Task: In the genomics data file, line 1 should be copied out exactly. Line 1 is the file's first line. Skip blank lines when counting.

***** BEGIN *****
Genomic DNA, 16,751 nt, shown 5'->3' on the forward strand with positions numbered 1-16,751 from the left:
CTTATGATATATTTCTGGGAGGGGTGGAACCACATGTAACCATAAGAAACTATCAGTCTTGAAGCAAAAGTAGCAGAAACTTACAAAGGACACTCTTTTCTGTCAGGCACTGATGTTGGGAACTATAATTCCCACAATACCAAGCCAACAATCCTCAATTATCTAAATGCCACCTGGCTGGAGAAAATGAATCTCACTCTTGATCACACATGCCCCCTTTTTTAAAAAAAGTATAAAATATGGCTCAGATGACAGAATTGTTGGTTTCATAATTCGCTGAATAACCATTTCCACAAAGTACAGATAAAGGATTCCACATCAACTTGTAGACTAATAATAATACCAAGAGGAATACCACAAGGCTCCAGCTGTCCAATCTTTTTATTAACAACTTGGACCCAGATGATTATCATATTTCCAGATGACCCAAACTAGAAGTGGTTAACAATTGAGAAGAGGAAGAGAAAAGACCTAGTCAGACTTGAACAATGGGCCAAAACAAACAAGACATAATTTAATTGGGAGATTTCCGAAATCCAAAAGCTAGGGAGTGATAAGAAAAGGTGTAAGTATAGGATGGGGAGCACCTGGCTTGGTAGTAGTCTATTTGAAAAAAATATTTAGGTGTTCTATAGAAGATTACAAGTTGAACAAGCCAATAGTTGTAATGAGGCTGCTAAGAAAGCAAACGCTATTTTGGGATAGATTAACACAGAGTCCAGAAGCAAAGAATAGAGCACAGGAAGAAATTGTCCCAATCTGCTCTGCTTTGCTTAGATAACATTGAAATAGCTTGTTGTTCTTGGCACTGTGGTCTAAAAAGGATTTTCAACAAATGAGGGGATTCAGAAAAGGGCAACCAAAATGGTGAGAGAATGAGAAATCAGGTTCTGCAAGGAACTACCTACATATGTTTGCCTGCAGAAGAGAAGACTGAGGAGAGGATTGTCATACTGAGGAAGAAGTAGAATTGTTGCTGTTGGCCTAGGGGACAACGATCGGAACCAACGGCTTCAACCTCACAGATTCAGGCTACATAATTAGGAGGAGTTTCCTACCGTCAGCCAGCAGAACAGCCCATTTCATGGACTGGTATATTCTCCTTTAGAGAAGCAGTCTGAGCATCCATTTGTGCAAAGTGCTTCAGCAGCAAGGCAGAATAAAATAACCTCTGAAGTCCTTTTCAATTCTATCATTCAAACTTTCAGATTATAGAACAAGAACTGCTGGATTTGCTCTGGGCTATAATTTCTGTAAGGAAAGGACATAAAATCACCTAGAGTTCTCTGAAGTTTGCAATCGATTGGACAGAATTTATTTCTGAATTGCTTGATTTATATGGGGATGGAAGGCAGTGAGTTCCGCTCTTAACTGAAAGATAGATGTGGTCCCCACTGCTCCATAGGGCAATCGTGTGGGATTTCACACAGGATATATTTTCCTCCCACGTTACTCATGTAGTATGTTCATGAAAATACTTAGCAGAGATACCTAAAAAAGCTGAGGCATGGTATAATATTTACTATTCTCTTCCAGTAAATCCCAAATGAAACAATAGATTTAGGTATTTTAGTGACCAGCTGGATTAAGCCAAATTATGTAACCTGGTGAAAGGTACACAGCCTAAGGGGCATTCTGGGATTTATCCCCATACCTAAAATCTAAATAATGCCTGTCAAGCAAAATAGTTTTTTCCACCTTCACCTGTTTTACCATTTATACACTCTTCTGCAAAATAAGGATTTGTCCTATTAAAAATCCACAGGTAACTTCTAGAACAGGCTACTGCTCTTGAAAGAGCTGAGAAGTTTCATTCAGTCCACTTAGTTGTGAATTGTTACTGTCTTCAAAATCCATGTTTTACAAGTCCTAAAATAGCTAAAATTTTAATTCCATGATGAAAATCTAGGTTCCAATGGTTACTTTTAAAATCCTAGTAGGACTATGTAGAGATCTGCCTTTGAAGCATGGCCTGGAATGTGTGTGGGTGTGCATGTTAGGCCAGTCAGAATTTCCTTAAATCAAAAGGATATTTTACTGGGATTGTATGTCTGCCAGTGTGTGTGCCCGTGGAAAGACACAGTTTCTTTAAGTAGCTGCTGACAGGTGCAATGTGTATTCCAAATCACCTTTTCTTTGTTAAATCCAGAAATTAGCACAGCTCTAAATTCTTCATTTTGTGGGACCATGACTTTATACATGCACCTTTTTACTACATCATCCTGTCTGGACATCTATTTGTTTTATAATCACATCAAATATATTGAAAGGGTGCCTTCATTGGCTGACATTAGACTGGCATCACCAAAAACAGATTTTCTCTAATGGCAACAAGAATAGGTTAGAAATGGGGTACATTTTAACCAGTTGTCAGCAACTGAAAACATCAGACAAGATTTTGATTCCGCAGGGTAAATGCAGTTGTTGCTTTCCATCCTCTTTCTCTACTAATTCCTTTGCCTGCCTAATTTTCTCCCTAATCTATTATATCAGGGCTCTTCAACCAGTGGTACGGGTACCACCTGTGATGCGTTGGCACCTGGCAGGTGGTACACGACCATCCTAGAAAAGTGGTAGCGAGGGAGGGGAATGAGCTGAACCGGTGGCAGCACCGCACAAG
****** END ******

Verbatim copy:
Genomic DNA, 16,751 nt, shown 5'->3' on the forward strand with positions numbered 1-16,751 from the left: